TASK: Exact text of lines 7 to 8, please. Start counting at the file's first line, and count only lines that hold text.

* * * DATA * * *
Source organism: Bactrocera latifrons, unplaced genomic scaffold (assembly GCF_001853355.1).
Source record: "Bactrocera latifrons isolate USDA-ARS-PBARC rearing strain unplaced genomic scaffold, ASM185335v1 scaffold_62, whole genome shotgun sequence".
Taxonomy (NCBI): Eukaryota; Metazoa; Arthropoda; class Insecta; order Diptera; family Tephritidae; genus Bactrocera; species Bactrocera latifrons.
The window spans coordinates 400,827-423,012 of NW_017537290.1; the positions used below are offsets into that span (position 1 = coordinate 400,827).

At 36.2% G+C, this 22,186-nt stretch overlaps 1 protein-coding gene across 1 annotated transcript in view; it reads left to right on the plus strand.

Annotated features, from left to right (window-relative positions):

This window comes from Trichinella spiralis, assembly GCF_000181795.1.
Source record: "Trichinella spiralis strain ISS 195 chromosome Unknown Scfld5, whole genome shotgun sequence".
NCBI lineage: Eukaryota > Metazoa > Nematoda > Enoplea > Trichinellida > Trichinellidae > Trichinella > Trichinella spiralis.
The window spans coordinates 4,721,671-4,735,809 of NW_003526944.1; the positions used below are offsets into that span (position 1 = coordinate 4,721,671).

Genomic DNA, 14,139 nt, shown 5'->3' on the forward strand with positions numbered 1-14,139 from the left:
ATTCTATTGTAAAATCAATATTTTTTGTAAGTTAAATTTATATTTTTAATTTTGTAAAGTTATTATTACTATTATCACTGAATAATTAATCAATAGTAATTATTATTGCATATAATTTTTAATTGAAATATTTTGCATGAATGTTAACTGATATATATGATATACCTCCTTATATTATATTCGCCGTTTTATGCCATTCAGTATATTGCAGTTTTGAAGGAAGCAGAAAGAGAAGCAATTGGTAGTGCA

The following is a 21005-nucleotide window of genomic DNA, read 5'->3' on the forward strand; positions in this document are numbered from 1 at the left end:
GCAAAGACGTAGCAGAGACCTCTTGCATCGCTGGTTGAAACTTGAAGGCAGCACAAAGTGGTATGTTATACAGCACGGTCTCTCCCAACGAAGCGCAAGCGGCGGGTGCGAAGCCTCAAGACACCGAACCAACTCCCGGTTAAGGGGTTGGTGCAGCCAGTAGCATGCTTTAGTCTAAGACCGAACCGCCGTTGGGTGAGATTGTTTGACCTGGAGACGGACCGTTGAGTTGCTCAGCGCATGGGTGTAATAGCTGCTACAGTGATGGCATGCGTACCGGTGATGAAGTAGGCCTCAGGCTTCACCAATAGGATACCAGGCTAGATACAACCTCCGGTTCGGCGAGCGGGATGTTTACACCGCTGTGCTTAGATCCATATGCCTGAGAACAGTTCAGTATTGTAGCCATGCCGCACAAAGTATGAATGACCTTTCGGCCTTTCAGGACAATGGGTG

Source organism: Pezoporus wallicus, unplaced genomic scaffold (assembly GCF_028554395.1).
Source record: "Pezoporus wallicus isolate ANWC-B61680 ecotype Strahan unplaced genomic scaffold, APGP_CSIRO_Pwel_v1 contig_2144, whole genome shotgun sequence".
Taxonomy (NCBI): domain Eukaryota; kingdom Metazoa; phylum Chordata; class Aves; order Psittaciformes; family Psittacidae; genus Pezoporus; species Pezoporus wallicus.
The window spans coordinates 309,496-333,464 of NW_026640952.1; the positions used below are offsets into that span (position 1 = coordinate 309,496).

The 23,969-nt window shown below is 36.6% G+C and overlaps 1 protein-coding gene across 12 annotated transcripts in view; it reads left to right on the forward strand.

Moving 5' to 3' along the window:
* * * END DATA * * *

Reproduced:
This window comes from Trichinella spiralis, assembly GCF_000181795.1.
Source record: "Trichinella spiralis strain ISS 195 chromosome Unknown Scfld5, whole genome shotgun sequence".